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Patient Experiences of Life Years After Severe Civilian Lower Extremity Trauma With Vascular Injury
Uppsala University, Disciplinary Domain of Medicine and Pharmacy, Faculty of Medicine, Department of Surgical Sciences, Orthopaedics.
Uppsala University, Disciplinary Domain of Medicine and Pharmacy, Faculty of Medicine, Department of Surgical Sciences, Vascular Surgery.ORCID iD: 0000-0001-6561-9734
Uppsala University, Disciplinary Domain of Medicine and Pharmacy, Faculty of Medicine, Department of Public Health and Caring Sciences, Health Services Research.
Uppsala University, Disciplinary Domain of Medicine and Pharmacy, Faculty of Medicine, Department of Surgical Sciences.
2016 (English)In: European Journal of Vascular and Endovascular Surgery, ISSN 1078-5884, E-ISSN 1532-2165, Vol. 52, no 5, 690-695 p.Article in journal (Refereed) Published
Abstract [en]

OBJECTIVE: Severe lower limb trauma with arterial injury is often devastating for the individual. Many studies describe how to manage these injuries when they occur. Short-term functional outcome is quite well described, but the patients are often young, and their suffering is physical, mental, and social from a lifelong perspective. The aim of this study was to report patient experiences of their lives several years after their accidents, and to explore mechanisms of how to improve management.

METHOD: The Swedvasc registry was searched for participants from 1987 to 2011, living in the region of Uppsala, Sweden. Some amputated participants were added from the Walking Rehabilitation Center. There were five reconstructed patients with an intact limb, and three with amputations. In depth interviews were conducted and systematically analyzed, using A Giorgi's descriptive phenomenological method.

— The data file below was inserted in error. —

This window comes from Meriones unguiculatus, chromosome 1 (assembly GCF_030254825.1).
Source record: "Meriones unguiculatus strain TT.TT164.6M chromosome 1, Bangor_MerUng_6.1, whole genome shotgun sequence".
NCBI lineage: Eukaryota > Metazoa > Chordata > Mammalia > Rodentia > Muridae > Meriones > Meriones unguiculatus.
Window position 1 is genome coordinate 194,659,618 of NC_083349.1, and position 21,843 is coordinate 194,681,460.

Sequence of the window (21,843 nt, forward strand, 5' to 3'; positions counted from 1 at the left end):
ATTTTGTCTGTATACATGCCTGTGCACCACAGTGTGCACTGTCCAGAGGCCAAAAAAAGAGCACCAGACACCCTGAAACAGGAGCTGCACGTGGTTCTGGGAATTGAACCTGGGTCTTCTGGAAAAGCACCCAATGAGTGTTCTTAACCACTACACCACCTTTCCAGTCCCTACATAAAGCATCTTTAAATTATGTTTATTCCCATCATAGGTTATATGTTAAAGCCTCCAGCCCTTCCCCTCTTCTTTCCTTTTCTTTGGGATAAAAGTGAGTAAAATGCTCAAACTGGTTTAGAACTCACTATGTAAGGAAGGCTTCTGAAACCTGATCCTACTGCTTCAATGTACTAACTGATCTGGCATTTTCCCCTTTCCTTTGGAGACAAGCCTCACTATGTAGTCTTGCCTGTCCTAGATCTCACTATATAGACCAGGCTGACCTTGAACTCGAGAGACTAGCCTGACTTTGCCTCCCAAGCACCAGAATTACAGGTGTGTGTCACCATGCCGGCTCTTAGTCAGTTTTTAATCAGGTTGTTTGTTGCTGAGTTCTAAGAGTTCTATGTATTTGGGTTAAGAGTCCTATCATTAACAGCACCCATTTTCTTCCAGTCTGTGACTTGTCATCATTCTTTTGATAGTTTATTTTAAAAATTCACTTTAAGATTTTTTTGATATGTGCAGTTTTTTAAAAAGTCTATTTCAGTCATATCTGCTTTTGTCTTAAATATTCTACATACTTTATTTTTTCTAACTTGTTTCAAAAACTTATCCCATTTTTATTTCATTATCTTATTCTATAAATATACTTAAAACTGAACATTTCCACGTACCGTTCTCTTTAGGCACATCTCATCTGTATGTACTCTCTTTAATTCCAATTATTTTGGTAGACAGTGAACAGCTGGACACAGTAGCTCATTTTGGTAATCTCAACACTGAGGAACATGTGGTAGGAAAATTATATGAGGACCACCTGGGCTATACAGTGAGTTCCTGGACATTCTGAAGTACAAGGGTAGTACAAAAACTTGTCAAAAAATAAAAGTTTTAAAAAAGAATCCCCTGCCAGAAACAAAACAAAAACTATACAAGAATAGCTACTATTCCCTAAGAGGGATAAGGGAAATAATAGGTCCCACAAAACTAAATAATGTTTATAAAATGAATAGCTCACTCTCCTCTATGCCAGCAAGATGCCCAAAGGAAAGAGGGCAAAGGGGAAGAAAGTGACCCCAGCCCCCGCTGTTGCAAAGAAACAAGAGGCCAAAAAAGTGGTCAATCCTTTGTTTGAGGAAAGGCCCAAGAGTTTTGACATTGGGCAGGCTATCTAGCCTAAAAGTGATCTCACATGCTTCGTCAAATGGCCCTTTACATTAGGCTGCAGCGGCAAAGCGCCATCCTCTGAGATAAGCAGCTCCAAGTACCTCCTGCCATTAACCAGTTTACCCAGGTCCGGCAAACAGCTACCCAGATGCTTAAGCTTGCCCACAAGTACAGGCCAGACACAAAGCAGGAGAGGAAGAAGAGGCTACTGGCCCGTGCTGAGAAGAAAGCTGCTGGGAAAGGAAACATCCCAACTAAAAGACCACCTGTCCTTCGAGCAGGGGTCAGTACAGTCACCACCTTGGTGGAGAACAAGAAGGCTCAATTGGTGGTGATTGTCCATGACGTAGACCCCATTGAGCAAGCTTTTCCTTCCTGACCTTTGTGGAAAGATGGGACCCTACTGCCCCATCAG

RESULTS: Eight patients participated, five with reconstructed and three with amputated limbs. Life affecting functional impairments were described by all patients. The patients undergoing amputation had received more structured follow up and support through the Walking Rehabilitation Center. The satisfaction with the cosmetic result was poorer than expected. All patients had developed strategies of how to cope with their impairments and stated they now lived "normal lives."

CONCLUSIONS: Despite substantial physical, psychological, and cosmetic impairments years after severe lower limb trauma, the participants described life as "normal" and mainly satisfactory. Transition to the new situation could have been facilitated by more frequent and continuous follow up after discharge from hospital, in particular among the non-amputated patients who tend to be lost to follow up. Findings also indicate that family members have to be acknowledged, strengthened, and supported.

Place, publisher, year, edition, pages
2016. Vol. 52, no 5, 690-695 p.
Keyword [en]
Amputation, Reconstruction, Vascular injury, Vascular surgery, Phenomenological, Qualitative
National Category
Surgery
Identifiers
URN: urn:nbn:se:uu:diva-303522DOI: 10.1016/j.ejvs.2016.07.021ISI: 000388052200028PubMedID: 27637376OAI: oai:DiVA.org:uu-303522DiVA: diva2:972173
Available from: 2016-09-20 Created: 2016-09-20 Last updated: 2017-11-21Bibliographically approved

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Bernhoff, KarinBjörck, MartinLarsson, JanJangland, Eva

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